For Johnson, the Raptors have become a new family; he's valued for his bubbly locker-room personality and for what he can do on the floor as well.

"Not seeing (my family) is the toughest part. I got so much on my mind, but you have to let that go," he said. "That’s why I love basketball so much. You forget about all of that and everything that’s going on in the outside world when you’re playing or hanging around with these guys. It’s a blessing to have the support of the guys on this team that know I’m not like that."

On the floor, Johnson’s impact has been undeniable.

He’s got the best defensive rating among Raptors regulars, and he showed in his start against Boston on Saturday that he can provide a spark at the other end, too, as he finished with 15 points, 10 rebounds and four assists. He’ll likely get the start again Monday night against Detroit, and it would make sense for Casey to consider moving Johnson into the small forward spot permanently and moving Terrence Ross to the bench after DeMar DeRozan returns, though Casey is loath to disrupt one of the NBA’s strongest second units.

Johnson wants more, but understands he was brought to Toronto to fill a role.

"You always feel like you can do more than what your role is. But that’s my role, filling in for a great player like DeMar. When he comes back, I don’t expect to get his minutes or take his spot or anything like that. He’s an all-star and those are big shoes to fill. So I’ll do the best that I can, then keep the second unit rolling when he comes back."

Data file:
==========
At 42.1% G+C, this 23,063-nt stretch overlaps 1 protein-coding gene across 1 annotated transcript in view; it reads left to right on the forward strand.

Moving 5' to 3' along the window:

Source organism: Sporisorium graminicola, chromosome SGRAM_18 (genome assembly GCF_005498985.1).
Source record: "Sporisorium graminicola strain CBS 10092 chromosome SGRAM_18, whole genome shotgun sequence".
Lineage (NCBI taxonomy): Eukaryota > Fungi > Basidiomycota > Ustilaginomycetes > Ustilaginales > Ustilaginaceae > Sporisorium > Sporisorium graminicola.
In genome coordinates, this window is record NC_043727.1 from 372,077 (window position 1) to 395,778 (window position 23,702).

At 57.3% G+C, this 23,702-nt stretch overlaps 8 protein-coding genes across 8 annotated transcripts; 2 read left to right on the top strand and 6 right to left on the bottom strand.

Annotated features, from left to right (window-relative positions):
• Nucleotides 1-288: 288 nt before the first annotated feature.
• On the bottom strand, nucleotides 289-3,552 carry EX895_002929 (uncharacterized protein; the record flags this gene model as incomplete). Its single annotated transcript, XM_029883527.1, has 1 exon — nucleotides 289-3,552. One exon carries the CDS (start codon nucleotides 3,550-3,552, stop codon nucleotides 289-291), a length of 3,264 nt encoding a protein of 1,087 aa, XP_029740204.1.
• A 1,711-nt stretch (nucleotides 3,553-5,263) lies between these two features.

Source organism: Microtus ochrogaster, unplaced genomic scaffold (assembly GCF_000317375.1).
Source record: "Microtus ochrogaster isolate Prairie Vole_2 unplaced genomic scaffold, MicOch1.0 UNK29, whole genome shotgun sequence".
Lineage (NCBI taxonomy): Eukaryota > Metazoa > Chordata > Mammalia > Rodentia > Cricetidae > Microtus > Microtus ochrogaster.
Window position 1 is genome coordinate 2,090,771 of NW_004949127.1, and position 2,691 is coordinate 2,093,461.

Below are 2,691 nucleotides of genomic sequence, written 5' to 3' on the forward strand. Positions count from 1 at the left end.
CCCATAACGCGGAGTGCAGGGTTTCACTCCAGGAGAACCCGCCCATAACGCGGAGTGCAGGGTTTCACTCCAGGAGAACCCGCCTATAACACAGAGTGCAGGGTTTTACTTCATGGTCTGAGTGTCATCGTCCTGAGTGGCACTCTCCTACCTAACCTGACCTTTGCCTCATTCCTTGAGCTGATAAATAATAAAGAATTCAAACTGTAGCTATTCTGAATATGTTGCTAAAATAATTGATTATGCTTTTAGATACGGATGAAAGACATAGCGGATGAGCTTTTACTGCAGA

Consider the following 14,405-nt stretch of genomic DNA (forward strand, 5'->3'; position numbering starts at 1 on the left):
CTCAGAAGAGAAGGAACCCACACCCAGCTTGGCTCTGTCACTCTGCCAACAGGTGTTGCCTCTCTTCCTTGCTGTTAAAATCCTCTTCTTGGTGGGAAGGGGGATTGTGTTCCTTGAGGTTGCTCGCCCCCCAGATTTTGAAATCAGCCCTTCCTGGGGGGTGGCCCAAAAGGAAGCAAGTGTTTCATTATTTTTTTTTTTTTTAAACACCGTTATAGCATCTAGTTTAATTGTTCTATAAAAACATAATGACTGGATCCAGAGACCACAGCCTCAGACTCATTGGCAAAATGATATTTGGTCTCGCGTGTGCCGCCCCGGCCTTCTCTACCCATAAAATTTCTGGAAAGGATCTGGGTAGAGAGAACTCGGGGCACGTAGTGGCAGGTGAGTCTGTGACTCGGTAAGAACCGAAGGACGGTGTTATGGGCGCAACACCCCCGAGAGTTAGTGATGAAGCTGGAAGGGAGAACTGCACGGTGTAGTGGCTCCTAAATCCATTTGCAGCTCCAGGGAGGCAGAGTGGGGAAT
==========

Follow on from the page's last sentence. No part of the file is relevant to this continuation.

Regardless, Johnson is already part of Raptors lore. A second-degree black belt from a family of martial-arts experts (his father is a sixth-degree black belt and runs a martial-arts studio; Johnson himself has a 20-0 record as a kickboxer), he is famous among his teammates for being able to kick the rim.

More recently, he unleashed his athleticism on the Detroit Pistons with a leaping, leaning, baseline dunk over Andre Drummond.

It may rank as one of the 10 best dunks in Raptors history, and is certainly in the top five of those not featuring Vince Carter. Johnson cemented its place in the collective consciousness with his post-game description—"I cocked that joint and banged it on him"—which captured the event nicely.

Drummond was so embarrassed that he knocked Johnson to the floor with a bodycheck, which may have been risky given Johnson’s martial-arts training, and which at the least should add some spice to Monday night’s return match.

"Hard fouls are part of basketball," said Johnson. “(But) at the end of the day in the back of (Drummond's) head he's probably still a little bit nervous. But it’s over with and you try to move on. He’s not worth... me getting fined or anything like that."

It is the mature response—the side of Johnson the Raptors were confident would emerge as he learned from the highs and lows he’s experienced to this point in his career. They’re hopeful the best is yet to come.

And every time Johnson looks in the mirror, he’s reminded he's got every incentive to make sure they’re right.